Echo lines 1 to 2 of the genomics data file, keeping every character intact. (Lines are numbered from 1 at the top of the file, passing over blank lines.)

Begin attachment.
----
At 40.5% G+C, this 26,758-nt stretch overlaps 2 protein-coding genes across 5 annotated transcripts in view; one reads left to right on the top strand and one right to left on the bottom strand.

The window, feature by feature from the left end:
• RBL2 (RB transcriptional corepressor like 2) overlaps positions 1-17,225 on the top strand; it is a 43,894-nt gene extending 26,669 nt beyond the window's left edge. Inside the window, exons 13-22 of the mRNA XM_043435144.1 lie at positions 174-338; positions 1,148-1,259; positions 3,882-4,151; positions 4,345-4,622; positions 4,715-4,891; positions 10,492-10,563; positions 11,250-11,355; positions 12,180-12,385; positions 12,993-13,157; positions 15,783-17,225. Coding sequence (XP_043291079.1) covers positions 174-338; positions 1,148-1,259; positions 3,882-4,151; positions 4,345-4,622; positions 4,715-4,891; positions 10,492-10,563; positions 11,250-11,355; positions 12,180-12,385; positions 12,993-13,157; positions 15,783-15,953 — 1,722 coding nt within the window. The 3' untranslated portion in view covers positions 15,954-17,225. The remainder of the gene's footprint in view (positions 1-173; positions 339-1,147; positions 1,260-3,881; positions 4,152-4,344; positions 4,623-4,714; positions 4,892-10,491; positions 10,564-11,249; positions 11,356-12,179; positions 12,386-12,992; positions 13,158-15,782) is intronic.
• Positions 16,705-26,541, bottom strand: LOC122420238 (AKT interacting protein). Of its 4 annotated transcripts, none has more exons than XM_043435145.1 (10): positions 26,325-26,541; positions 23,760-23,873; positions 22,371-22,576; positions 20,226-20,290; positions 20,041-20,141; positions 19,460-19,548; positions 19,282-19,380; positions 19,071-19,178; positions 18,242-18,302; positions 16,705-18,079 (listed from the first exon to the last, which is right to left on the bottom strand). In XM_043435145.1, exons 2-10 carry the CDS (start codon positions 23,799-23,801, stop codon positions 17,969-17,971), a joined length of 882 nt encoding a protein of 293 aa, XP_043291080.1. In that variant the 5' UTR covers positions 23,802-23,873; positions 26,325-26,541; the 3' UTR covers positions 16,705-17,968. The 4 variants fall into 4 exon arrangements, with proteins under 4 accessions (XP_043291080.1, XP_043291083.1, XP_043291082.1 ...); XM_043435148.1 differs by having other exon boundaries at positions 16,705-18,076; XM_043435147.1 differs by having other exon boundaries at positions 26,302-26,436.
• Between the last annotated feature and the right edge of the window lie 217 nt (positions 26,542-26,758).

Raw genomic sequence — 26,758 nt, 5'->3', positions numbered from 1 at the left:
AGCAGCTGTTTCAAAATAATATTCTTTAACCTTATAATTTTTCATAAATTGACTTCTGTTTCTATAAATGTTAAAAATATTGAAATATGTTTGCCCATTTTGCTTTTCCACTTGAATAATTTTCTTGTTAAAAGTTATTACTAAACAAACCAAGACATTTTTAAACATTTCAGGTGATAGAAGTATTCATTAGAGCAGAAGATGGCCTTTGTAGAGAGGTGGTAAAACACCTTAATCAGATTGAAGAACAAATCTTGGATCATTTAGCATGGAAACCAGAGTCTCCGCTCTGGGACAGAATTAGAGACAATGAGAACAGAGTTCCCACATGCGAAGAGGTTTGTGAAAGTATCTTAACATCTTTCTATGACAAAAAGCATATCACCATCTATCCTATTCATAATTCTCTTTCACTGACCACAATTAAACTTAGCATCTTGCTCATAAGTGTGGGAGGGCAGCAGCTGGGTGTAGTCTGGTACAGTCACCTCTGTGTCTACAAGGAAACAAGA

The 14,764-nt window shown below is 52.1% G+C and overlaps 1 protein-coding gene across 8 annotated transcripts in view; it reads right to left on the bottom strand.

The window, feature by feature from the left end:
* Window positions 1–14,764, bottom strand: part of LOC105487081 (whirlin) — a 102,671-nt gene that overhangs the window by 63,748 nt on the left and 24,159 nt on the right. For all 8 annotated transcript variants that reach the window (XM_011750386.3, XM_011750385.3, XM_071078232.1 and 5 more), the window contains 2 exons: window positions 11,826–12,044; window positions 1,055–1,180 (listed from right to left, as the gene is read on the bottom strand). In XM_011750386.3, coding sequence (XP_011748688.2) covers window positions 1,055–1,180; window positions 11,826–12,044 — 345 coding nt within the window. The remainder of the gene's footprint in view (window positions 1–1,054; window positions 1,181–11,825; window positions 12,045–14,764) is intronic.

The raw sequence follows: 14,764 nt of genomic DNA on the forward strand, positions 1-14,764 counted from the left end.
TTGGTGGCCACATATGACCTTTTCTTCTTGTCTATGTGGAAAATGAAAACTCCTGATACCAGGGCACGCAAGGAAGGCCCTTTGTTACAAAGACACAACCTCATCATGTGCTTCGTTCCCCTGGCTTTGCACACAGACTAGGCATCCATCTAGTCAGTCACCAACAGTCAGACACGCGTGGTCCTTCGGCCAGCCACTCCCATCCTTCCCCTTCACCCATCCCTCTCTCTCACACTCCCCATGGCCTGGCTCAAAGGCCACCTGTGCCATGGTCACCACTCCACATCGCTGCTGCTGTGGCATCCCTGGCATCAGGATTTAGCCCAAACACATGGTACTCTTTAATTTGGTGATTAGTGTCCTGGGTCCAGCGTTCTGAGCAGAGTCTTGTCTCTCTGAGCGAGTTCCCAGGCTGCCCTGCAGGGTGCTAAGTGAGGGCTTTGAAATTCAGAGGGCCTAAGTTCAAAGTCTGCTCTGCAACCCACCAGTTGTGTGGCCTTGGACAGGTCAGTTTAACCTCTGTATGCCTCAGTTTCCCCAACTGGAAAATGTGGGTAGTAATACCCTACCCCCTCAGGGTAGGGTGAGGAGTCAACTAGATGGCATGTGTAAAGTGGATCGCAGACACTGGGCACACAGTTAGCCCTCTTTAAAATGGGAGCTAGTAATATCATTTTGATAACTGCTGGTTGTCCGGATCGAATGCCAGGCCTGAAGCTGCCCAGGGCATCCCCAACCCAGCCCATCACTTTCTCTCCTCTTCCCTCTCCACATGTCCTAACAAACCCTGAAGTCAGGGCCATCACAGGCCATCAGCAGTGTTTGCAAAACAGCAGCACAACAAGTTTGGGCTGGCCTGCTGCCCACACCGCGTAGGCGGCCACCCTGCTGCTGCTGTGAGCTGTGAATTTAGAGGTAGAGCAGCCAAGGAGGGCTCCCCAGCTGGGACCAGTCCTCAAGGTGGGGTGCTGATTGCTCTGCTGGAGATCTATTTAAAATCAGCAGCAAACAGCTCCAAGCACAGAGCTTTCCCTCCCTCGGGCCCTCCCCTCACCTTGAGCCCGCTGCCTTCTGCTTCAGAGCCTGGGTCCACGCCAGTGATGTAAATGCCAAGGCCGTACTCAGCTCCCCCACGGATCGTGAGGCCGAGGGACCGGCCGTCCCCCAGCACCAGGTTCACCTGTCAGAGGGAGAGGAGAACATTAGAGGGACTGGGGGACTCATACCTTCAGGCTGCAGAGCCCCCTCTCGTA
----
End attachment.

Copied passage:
At 40.5% G+C, this 26,758-nt stretch overlaps 2 protein-coding genes across 5 annotated transcripts in view; one reads left to right on the top strand and one right to left on the bottom strand.

The window, feature by feature from the left end: